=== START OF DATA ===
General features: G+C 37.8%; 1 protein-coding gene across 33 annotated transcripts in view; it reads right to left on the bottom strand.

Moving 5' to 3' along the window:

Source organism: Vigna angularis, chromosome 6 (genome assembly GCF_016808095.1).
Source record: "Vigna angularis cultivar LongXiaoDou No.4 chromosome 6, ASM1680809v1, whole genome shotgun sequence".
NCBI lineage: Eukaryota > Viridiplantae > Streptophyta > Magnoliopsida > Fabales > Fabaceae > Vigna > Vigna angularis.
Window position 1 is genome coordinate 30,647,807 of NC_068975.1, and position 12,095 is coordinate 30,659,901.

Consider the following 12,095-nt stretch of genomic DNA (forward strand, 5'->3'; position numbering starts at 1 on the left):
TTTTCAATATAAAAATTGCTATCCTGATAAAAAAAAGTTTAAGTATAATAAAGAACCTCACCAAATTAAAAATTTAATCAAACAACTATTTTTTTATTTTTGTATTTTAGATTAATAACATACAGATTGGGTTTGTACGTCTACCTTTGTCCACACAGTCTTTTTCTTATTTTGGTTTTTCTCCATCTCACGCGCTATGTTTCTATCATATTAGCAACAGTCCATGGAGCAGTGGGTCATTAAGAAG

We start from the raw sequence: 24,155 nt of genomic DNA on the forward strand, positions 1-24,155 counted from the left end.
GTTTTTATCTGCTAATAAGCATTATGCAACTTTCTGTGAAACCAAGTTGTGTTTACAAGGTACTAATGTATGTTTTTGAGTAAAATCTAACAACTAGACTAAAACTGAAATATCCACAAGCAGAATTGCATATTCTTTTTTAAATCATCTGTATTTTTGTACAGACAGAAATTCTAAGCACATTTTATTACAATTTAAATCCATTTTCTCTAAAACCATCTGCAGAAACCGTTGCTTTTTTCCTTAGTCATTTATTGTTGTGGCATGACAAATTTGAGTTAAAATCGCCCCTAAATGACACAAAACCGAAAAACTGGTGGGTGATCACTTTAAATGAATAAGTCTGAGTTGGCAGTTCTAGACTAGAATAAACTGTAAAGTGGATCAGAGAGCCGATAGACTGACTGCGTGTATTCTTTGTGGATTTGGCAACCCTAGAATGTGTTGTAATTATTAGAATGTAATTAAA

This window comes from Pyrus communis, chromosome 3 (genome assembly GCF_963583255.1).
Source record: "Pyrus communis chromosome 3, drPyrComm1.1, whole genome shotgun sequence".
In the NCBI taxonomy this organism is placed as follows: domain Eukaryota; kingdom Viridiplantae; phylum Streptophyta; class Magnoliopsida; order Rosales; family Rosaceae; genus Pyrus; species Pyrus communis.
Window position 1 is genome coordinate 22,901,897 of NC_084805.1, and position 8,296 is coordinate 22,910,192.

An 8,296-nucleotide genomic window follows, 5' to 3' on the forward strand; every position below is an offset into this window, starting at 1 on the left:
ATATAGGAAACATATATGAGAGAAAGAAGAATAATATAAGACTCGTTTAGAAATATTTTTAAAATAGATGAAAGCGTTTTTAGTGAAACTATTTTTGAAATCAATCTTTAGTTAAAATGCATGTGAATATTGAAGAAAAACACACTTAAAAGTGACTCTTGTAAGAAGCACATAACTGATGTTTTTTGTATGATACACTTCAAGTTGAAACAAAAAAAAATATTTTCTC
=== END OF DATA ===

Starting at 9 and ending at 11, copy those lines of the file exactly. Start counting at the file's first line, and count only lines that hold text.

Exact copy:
We start from the raw sequence: 24,155 nt of genomic DNA on the forward strand, positions 1-24,155 counted from the left end.
GTTTTTATCTGCTAATAAGCATTATGCAACTTTCTGTGAAACCAAGTTGTGTTTACAAGGTACTAATGTATGTTTTTGAGTAAAATCTAACAACTAGACTAAAACTGAAATATCCACAAGCAGAATTGCATATTCTTTTTTAAATCATCTGTATTTTTGTACAGACAGAAATTCTAAGCACATTTTATTACAATTTAAATCCATTTTCTCTAAAACCATCTGCAGAAACCGTTGCTTTTTTCCTTAGTCATTTATTGTTGTGGCATGACAAATTTGAGTTAAAATCGCCCCTAAATGACACAAAACCGAAAAACTGGTGGGTGATCACTTTAAATGAATAAGTCTGAGTTGGCAGTTCTAGACTAGAATAAACTGTAAAGTGGATCAGAGAGCCGATAGACTGACTGCGTGTATTCTTTGTGGATTTGGCAACCCTAGAATGTGTTGTAATTATTAGAATGTAATTAAA

This window comes from Pyrus communis, chromosome 3 (genome assembly GCF_963583255.1).